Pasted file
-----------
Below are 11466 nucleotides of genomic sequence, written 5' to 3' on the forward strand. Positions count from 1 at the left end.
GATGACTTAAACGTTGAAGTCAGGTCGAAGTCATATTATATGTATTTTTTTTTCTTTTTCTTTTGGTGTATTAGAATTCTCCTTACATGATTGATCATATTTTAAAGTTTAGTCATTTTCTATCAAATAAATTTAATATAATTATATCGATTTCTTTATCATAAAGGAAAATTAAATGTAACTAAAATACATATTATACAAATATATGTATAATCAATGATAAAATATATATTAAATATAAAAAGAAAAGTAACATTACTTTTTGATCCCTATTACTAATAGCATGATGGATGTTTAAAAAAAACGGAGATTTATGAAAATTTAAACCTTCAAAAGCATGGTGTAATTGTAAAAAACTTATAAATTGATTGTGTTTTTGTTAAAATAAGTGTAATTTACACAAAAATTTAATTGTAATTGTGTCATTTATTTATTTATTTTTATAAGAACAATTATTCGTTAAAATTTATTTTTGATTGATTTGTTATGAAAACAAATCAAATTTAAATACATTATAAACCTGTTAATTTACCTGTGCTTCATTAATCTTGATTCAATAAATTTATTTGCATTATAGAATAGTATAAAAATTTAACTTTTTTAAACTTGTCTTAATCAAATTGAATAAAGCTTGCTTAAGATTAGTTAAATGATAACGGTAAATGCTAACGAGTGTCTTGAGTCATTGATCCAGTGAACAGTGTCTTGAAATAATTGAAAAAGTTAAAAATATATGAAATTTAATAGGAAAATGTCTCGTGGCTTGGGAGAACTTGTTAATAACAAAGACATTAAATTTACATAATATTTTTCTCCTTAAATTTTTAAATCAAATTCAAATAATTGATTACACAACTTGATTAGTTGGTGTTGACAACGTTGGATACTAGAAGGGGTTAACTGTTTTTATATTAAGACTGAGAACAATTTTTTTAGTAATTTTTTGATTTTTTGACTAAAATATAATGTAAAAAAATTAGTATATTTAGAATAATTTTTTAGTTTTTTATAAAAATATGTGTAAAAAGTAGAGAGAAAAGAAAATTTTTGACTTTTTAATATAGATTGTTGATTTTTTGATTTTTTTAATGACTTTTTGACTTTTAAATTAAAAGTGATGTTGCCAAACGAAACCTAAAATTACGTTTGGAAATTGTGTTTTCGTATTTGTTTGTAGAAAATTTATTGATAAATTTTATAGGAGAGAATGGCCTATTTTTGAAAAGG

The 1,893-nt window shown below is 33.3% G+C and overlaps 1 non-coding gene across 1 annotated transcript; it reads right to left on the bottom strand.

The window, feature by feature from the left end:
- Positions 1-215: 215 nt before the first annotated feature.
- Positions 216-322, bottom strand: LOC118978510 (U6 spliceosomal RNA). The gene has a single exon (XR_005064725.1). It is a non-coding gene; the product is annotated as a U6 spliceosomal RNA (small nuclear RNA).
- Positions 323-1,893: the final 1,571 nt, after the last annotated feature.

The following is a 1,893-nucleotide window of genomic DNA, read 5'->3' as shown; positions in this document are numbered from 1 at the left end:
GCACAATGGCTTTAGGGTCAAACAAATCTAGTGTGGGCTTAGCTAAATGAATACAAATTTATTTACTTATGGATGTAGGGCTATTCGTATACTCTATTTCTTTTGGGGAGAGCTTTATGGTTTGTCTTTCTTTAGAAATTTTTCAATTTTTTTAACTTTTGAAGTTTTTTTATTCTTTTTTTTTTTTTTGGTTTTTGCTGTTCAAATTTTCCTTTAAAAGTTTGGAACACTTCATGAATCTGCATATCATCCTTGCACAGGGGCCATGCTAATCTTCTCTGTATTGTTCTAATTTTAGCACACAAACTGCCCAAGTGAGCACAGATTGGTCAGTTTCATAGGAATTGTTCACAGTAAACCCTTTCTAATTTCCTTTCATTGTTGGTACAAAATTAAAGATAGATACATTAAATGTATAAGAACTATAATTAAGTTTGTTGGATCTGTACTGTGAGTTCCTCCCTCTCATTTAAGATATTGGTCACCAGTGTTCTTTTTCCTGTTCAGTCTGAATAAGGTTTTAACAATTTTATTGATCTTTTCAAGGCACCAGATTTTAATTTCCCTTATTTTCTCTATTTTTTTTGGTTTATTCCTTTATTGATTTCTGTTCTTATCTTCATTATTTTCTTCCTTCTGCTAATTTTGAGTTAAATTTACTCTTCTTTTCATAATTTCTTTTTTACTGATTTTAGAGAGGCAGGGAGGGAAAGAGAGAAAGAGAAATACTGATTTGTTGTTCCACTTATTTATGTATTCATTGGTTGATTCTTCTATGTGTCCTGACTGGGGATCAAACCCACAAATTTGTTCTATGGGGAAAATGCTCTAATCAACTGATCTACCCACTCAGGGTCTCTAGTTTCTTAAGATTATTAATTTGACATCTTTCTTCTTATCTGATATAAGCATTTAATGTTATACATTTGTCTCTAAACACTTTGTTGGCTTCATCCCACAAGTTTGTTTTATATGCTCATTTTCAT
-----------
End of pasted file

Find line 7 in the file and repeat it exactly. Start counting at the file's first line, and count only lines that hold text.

- Positions 323-1,893: the final 1,571 nt, after the last annotated feature.